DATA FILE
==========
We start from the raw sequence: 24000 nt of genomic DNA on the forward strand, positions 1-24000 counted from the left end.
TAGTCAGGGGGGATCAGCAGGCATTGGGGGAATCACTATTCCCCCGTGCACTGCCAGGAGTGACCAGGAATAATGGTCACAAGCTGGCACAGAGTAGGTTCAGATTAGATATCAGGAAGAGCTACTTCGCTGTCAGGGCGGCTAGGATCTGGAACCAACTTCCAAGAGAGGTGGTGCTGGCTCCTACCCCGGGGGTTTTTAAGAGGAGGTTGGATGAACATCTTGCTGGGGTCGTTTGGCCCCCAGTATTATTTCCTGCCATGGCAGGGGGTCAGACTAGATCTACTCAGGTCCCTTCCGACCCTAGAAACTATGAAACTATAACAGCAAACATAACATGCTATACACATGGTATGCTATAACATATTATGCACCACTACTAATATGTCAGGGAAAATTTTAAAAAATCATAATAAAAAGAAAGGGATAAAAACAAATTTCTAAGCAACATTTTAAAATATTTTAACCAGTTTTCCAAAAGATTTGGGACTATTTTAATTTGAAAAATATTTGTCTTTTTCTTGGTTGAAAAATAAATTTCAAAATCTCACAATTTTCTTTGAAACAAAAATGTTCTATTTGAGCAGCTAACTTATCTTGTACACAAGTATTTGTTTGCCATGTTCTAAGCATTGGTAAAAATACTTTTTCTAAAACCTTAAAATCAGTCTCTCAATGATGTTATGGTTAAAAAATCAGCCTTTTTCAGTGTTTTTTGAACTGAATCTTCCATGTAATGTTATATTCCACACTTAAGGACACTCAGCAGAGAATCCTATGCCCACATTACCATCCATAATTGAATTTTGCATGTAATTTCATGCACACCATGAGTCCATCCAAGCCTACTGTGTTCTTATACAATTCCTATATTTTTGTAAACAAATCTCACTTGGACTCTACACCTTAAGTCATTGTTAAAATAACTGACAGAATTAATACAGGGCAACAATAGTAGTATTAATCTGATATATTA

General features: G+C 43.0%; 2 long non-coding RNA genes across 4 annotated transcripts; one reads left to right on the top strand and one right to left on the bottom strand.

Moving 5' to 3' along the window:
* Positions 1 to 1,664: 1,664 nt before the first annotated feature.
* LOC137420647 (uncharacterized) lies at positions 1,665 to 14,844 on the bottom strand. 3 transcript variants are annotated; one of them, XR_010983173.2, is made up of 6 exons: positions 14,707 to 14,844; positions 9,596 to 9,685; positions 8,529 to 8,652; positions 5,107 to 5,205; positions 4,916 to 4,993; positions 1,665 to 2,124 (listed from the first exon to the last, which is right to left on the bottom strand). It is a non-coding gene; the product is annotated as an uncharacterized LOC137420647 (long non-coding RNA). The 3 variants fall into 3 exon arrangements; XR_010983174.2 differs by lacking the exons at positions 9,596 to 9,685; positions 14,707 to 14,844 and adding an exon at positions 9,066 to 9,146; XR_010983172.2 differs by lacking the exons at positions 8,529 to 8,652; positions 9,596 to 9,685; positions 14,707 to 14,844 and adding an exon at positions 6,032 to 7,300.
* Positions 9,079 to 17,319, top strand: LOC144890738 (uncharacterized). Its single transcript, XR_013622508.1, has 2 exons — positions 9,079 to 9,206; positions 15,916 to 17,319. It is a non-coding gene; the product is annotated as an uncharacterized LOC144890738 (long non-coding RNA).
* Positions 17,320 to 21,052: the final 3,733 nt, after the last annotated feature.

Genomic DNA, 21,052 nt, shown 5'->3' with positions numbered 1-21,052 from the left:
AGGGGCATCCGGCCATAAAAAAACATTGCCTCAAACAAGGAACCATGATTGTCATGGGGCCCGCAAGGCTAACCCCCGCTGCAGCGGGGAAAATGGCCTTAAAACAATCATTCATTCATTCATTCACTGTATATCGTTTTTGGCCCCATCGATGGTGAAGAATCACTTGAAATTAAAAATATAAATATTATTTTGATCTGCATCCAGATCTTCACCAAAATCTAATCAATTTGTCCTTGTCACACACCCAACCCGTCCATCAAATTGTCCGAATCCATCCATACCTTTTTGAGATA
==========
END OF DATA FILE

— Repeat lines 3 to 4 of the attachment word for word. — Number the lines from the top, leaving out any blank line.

General features: G+C 43.0%; 2 long non-coding RNA genes across 4 annotated transcripts; one reads left to right on the top strand and one right to left on the bottom strand.

Moving 5' to 3' along the window: